Fall prevention can be done. If you are over 65 and think it can’t happen to you, about one-third of the population over the age of 65 falls each year, and the risk of falls increases proportionately with age. Here are 7 simple tips to prevent falls:
1. Home is not always the safest option
Staying at home does not reduce the risk of falling. Trip hazards can make an older adult’s home a perfect setting for an accident waiting to happen:
- clutter (that bag of newspapers for the recycling bin next to your favorite armchair)
- rugs with no anti-skid pads
- poor lighting
- no grab bars in the bath
2. Medication management can help with fall prevention
Pay attention to the side effects of some medications. Those for high blood pressure can cause dizziness. The FDA lists common drug interaction warnings for over-the-counter drugs and common prescription drugs.
3. Mobility aids are your friends
If you need a walking aid, use it. Walking aids, such as a walker or a cane, are very important in helping many older adults maintain or improve mobility.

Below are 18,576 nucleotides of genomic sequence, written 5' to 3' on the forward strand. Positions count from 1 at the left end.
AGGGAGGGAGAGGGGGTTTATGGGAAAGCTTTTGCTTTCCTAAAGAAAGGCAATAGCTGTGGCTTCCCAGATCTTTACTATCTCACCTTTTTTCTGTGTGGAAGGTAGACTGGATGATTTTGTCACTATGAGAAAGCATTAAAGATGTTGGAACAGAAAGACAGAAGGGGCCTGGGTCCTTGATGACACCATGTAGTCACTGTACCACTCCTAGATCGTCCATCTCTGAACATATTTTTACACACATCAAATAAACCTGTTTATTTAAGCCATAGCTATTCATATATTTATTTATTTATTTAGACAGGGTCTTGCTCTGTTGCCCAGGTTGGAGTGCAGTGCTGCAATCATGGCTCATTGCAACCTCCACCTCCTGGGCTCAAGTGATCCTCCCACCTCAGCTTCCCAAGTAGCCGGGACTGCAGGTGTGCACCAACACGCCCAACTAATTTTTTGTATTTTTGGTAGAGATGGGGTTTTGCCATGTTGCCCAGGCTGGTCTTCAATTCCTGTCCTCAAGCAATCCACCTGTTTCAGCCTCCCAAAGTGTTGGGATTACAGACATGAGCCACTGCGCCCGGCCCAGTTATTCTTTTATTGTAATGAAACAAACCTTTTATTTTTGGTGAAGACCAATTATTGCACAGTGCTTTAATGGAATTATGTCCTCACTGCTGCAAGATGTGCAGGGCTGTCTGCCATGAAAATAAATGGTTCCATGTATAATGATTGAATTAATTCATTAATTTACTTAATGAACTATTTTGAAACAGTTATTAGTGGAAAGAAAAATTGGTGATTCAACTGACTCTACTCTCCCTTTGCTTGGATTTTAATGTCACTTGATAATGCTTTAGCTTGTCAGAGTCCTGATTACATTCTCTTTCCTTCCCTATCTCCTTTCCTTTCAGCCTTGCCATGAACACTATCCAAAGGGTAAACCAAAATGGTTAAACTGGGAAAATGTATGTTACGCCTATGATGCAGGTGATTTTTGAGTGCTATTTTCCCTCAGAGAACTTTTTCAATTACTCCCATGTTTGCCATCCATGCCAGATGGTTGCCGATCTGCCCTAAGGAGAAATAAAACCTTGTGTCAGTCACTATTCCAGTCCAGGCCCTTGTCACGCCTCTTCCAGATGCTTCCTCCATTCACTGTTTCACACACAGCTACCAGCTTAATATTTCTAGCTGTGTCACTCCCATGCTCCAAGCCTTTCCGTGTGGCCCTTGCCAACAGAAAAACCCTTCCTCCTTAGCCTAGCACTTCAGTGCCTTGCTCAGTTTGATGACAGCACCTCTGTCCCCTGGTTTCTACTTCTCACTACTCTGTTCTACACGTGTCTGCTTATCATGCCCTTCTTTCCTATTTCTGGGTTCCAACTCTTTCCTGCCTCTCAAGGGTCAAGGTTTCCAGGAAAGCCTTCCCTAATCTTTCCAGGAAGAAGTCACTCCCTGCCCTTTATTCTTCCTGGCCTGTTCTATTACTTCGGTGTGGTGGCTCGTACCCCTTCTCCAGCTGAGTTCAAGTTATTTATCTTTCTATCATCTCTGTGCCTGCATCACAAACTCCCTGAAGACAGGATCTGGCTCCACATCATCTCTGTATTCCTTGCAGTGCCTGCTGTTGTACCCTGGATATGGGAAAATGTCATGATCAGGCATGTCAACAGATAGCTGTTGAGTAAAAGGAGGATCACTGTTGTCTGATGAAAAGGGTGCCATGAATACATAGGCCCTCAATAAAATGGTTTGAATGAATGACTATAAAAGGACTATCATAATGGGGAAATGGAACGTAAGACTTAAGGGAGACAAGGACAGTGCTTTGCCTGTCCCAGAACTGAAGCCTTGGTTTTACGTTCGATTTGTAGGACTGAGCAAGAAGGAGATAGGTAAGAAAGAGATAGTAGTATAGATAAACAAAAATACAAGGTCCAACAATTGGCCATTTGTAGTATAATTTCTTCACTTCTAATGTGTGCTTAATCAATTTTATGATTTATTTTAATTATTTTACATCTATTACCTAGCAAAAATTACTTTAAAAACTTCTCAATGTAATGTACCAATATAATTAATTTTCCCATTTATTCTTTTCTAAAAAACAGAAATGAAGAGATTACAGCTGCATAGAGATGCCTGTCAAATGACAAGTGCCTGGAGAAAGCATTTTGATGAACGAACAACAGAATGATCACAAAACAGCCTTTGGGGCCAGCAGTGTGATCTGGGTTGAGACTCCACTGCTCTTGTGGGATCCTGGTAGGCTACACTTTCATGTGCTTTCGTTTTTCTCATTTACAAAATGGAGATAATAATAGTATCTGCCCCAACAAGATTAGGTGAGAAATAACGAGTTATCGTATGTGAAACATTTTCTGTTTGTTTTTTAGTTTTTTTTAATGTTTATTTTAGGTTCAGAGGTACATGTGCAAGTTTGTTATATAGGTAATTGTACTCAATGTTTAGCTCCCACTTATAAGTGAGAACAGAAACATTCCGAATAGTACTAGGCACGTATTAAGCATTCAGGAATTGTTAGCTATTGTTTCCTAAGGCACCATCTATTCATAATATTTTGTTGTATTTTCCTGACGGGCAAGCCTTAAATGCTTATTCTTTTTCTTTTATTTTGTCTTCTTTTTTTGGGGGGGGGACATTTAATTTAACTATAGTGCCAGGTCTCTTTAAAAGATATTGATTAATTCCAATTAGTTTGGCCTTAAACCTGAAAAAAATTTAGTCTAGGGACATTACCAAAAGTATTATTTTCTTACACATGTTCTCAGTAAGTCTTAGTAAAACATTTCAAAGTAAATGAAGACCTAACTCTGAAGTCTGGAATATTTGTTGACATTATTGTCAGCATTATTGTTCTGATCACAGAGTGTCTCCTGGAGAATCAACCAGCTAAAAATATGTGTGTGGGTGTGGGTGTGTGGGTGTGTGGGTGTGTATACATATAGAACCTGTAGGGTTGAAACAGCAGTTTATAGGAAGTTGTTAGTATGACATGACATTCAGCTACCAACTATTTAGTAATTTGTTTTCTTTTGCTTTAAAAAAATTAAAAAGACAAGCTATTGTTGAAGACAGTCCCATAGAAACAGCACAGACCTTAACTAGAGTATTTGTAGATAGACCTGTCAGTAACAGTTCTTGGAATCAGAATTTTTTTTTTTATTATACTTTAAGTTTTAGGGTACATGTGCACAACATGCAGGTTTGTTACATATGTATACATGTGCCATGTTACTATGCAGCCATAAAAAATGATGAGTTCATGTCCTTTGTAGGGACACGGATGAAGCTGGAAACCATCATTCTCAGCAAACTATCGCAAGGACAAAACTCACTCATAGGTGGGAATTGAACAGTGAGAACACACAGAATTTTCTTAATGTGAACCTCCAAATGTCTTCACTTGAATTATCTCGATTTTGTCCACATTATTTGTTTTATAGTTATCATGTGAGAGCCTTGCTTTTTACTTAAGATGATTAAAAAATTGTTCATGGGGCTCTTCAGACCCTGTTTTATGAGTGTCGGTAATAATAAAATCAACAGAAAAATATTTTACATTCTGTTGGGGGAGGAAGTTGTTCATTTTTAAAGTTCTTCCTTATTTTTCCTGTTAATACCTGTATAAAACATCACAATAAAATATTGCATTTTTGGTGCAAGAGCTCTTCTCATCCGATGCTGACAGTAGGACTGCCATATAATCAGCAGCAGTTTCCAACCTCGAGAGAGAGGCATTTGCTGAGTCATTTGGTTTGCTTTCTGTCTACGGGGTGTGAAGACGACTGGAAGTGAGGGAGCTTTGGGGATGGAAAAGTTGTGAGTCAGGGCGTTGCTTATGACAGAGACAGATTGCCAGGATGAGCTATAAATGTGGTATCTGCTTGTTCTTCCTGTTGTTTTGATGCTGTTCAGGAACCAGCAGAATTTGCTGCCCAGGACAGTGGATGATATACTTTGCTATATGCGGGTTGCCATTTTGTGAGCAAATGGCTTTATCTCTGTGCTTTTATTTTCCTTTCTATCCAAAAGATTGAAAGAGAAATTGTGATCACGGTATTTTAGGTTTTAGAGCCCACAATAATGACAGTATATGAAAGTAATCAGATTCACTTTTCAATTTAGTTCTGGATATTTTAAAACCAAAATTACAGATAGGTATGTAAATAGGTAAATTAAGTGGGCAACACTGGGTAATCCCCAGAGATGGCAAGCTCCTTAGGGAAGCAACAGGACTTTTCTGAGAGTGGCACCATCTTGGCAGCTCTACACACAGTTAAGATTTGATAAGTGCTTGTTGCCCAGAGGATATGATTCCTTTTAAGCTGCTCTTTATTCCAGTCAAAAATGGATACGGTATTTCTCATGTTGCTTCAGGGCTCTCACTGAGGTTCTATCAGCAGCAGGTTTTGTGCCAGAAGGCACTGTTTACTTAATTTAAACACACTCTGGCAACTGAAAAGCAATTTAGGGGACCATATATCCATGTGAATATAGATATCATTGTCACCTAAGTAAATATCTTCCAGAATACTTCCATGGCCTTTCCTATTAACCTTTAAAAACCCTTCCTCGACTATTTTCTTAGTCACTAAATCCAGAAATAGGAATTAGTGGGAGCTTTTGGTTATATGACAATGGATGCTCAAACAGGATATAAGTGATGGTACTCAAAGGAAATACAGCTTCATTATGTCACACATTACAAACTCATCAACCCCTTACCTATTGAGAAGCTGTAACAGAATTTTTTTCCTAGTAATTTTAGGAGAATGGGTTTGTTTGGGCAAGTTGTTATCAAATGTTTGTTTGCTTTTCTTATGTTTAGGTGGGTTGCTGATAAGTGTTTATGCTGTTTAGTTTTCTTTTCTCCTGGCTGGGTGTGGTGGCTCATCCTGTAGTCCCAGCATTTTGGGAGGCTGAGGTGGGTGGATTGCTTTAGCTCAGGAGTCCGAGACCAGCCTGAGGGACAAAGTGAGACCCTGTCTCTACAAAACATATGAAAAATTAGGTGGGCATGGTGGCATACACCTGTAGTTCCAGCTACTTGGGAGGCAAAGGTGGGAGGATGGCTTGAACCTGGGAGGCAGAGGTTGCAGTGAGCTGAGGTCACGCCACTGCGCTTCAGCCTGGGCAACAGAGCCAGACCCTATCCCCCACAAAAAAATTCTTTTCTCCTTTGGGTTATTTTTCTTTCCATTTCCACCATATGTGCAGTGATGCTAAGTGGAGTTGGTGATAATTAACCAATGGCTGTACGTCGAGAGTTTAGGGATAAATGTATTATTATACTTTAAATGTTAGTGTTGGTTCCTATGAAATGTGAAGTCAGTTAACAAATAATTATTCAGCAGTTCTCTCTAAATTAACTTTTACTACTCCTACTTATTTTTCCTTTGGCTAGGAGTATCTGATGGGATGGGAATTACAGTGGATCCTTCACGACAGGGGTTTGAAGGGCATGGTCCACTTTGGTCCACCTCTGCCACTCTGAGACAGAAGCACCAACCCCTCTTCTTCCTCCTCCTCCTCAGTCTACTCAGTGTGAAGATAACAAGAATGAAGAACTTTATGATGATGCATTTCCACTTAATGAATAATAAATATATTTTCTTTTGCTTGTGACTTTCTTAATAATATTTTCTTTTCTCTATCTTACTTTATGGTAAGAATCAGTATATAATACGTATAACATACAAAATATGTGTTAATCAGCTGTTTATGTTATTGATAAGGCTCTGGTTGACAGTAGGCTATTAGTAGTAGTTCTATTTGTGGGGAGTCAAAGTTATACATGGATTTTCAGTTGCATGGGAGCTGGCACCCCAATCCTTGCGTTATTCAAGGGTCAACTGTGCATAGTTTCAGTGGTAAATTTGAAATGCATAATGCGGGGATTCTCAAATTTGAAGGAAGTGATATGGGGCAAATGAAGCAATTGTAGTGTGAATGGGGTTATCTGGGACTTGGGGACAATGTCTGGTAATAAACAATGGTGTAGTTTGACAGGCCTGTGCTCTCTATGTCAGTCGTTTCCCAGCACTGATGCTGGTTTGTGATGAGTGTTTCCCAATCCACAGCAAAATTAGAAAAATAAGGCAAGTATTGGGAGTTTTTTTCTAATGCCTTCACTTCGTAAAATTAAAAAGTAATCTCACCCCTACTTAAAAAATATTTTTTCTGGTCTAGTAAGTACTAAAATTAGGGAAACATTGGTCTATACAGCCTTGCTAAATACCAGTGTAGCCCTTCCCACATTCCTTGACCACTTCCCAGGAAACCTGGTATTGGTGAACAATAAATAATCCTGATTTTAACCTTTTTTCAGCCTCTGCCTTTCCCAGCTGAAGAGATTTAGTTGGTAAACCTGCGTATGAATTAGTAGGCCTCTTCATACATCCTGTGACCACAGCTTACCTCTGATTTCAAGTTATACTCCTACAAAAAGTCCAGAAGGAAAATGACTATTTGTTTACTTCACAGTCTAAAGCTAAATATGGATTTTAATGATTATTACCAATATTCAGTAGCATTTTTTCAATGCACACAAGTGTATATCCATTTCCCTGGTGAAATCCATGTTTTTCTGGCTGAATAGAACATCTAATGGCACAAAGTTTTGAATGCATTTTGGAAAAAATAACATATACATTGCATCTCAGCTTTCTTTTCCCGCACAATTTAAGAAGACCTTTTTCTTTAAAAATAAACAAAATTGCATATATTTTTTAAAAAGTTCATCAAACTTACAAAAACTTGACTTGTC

4. Take care of those eyes
Have annual eye exams. Diminished vision from cataracts or other vision problems can make it very easy to stumble. Eye exams can help with reducing the risks of falls in older adults.
5. Avoid slipping and sliding
A big factor in preventing falls is wearing good fitting footwear. Loose loafers may feel comfortable but can easily cause a stumble. Avoid slippers without grip soles!
6. Let it go to voicemail
To prevent falls, just skip the calls! Do not run for the phone if a phone is out of reach. Let it go to voicemail. Taking your time getting to the phone will avoid stumbles.
7. Leave ‘the shuffle’ on the dance floor
Those who are afraid of falling tend to begin to shuffle when they walk, not lifting their feet, with the belief that this is safer. Unfortunately, this leads to diminished mobility over time and can lead to a trip over a threshold and a fall.
Falls account for about 25% of all hospital admissions
That is why Laureate Group Senior Communities in Southeastern Wisconsin has partnered with healthcare professionals to develop Laureate Living Strong, an initiative to minimize that risk by increasing strength, flexibility and balance.